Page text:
Lin—s Not Sufficiently Different Than Lindows, Apparently
from the funny-how-that-works dept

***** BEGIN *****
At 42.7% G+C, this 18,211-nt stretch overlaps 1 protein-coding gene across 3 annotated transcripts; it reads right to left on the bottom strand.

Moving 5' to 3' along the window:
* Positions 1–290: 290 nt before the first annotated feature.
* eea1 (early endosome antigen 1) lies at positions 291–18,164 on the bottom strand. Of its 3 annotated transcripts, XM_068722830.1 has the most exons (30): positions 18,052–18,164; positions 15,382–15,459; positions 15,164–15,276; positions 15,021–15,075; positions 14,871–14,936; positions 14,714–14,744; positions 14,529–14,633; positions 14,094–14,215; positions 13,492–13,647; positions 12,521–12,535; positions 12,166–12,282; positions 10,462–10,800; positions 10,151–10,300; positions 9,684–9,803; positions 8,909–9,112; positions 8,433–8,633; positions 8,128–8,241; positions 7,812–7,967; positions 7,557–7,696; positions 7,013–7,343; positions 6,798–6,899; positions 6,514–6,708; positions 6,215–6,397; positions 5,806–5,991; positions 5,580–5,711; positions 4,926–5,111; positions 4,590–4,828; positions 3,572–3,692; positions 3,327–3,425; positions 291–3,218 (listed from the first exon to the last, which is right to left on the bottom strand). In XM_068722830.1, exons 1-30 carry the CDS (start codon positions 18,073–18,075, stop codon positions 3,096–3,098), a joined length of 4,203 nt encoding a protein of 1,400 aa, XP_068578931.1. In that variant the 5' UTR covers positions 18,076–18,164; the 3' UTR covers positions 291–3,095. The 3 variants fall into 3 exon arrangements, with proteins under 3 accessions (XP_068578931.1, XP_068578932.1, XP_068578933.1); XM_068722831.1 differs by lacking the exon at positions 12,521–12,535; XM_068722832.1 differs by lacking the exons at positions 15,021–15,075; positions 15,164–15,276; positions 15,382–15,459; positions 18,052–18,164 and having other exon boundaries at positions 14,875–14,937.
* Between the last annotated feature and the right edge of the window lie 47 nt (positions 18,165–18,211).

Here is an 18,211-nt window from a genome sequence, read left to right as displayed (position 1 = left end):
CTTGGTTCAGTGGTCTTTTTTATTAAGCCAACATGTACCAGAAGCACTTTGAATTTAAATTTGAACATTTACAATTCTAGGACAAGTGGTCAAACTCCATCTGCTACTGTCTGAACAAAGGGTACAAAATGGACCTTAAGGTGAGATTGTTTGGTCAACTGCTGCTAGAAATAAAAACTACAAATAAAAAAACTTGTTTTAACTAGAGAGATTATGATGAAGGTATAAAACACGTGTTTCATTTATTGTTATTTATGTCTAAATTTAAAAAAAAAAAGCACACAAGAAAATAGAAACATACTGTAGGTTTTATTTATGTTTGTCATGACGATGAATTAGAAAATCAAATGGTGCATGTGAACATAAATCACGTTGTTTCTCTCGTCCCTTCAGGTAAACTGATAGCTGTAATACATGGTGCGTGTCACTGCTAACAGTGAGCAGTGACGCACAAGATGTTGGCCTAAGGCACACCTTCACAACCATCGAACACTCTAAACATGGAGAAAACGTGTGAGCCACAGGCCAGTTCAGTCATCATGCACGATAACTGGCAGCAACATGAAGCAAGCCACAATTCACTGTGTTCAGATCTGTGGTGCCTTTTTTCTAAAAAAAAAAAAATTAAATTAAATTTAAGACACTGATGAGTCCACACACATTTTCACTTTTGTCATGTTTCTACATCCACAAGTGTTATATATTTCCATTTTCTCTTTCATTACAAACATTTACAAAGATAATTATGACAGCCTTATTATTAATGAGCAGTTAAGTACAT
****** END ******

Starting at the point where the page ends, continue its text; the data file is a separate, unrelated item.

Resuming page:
It’s funny how response to court rulings look different depending on which side of the ruling you’re on. Back during the Microsoft anti-trust case, every time Microsoft was told to do something, they complied to the letter of the request, but rarely the spirit – making silly changes that only ticked off the judge. So, now, when Lindows goes and does the same thing, Microsoft freaks out. You may recall that, after Microsoft won a trademark infringement case in Benelux against Lindows, they jokingly changed their name to Lind—s to comply with the ruling. Microsoft went back to court to say this wasn’t sufficient, and now Lindows says they’ve completely withdrawn from Belgium, the Netherlands and Luxembourg. Of course, even that isn’t satisfying Microsoft’s lawyers, who claim that because Benelux surfers can still reach Lindows’ US site, they’re in violation. Microsoft’s lawyers should be very careful what they wish for. They’re basically saying that any local law should apply worldwide to the internet – which is a jurisdictional question that comes up often enough. However, there would be serious problems for many companies (including Microsoft) if this argument were accepted. Instead of going in for the kill, the Microsoft lawyers involved in this case might want to think twice about what they’re really saying.